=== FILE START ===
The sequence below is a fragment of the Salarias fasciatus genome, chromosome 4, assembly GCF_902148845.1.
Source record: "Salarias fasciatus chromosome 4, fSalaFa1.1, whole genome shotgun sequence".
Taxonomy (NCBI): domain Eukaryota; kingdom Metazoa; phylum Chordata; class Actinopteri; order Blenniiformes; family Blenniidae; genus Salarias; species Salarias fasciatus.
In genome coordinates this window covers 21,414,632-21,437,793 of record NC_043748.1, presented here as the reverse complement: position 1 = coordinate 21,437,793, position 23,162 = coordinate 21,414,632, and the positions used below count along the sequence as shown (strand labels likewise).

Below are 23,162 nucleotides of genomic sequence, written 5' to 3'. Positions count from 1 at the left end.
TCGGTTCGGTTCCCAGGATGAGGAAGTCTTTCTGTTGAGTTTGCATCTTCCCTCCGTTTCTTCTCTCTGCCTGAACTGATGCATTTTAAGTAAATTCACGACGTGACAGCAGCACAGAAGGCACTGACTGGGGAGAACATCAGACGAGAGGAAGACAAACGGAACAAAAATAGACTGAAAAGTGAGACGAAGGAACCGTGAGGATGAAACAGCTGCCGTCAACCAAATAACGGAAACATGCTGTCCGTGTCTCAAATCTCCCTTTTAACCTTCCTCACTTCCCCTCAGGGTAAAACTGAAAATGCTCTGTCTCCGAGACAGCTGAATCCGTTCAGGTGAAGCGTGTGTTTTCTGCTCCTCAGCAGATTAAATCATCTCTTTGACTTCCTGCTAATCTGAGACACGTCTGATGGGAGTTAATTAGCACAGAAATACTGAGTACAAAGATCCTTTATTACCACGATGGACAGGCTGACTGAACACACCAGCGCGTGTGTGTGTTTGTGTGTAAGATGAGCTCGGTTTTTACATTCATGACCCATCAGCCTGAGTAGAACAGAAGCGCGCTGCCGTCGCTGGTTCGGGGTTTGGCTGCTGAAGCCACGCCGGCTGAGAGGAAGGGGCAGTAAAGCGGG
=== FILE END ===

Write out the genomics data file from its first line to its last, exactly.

The sequence below is a fragment of the Salarias fasciatus genome, chromosome 4, assembly GCF_902148845.1.
Source record: "Salarias fasciatus chromosome 4, fSalaFa1.1, whole genome shotgun sequence".
Taxonomy (NCBI): domain Eukaryota; kingdom Metazoa; phylum Chordata; class Actinopteri; order Blenniiformes; family Blenniidae; genus Salarias; species Salarias fasciatus.
In genome coordinates this window covers 21,414,632-21,437,793 of record NC_043748.1, presented here as the reverse complement: position 1 = coordinate 21,437,793, position 23,162 = coordinate 21,414,632, and the positions used below count along the sequence as shown (strand labels likewise).

Below are 23,162 nucleotides of genomic sequence, written 5' to 3'. Positions count from 1 at the left end.
TCGGTTCGGTTCCCAGGATGAGGAAGTCTTTCTGTTGAGTTTGCATCTTCCCTCCGTTTCTTCTCTCTGCCTGAACTGATGCATTTTAAGTAAATTCACGACGTGACAGCAGCACAGAAGGCACTGACTGGGGAGAACATCAGACGAGAGGAAGACAAACGGAACAAAAATAGACTGAAAAGTGAGACGAAGGAACCGTGAGGATGAAACAGCTGCCGTCAACCAAATAACGGAAACATGCTGTCCGTGTCTCAAATCTCCCTTTTAACCTTCCTCACTTCCCCTCAGGGTAAAACTGAAAATGCTCTGTCTCCGAGACAGCTGAATCCGTTCAGGTGAAGCGTGTGTTTTCTGCTCCTCAGCAGATTAAATCATCTCTTTGACTTCCTGCTAATCTGAGACACGTCTGATGGGAGTTAATTAGCACAGAAATACTGAGTACAAAGATCCTTTATTACCACGATGGACAGGCTGACTGAACACACCAGCGCGTGTGTGTGTTTGTGTGTAAGATGAGCTCGGTTTTTACATTCATGACCCATCAGCCTGAGTAGAACAGAAGCGCGCTGCCGTCGCTGGTTCGGGGTTTGGCTGCTGAAGCCACGCCGGCTGAGAGGAAGGGGCAGTAAAGCGGG